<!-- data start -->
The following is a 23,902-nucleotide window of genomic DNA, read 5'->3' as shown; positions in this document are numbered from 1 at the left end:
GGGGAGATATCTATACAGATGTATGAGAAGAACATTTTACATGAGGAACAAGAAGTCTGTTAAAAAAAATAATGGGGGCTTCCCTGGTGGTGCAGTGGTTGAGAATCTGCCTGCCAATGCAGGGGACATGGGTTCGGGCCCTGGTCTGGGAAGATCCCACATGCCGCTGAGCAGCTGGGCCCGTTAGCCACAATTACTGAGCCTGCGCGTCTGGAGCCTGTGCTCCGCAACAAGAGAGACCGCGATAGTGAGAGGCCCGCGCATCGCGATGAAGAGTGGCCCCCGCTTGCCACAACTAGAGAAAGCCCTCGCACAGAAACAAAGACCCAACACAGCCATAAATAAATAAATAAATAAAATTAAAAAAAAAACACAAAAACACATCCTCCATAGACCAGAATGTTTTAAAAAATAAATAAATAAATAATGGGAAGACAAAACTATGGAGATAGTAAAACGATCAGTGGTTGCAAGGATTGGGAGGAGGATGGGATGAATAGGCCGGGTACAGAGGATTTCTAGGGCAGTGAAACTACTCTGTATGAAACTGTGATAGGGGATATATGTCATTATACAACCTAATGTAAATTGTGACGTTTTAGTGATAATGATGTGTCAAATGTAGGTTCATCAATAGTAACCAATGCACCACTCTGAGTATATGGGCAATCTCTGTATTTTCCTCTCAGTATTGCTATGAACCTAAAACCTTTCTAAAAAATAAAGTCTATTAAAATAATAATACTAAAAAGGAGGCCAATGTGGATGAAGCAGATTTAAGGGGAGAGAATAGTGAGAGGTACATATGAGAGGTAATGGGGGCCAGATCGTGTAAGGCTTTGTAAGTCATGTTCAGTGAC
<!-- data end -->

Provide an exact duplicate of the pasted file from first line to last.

The following is a 23,902-nucleotide window of genomic DNA, read 5'->3' as shown; positions in this document are numbered from 1 at the left end:
GGGGAGATATCTATACAGATGTATGAGAAGAACATTTTACATGAGGAACAAGAAGTCTGTTAAAAAAAATAATGGGGGCTTCCCTGGTGGTGCAGTGGTTGAGAATCTGCCTGCCAATGCAGGGGACATGGGTTCGGGCCCTGGTCTGGGAAGATCCCACATGCCGCTGAGCAGCTGGGCCCGTTAGCCACAATTACTGAGCCTGCGCGTCTGGAGCCTGTGCTCCGCAACAAGAGAGACCGCGATAGTGAGAGGCCCGCGCATCGCGATGAAGAGTGGCCCCCGCTTGCCACAACTAGAGAAAGCCCTCGCACAGAAACAAAGACCCAACACAGCCATAAATAAATAAATAAATAAAATTAAAAAAAAAACACAAAAACACATCCTCCATAGACCAGAATGTTTTAAAAAATAAATAAATAAATAATGGGAAGACAAAACTATGGAGATAGTAAAACGATCAGTGGTTGCAAGGATTGGGAGGAGGATGGGATGAATAGGCCGGGTACAGAGGATTTCTAGGGCAGTGAAACTACTCTGTATGAAACTGTGATAGGGGATATATGTCATTATACAACCTAATGTAAATTGTGACGTTTTAGTGATAATGATGTGTCAAATGTAGGTTCATCAATAGTAACCAATGCACCACTCTGAGTATATGGGCAATCTCTGTATTTTCCTCTCAGTATTGCTATGAACCTAAAACCTTTCTAAAAAATAAAGTCTATTAAAATAATAATACTAAAAAGGAGGCCAATGTGGATGAAGCAGATTTAAGGGGAGAGAATAGTGAGAGGTACATATGAGAGGTAATGGGGGCCAGATCGTGTAAGGCTTTGTAAGTCATGTTCAGTGAC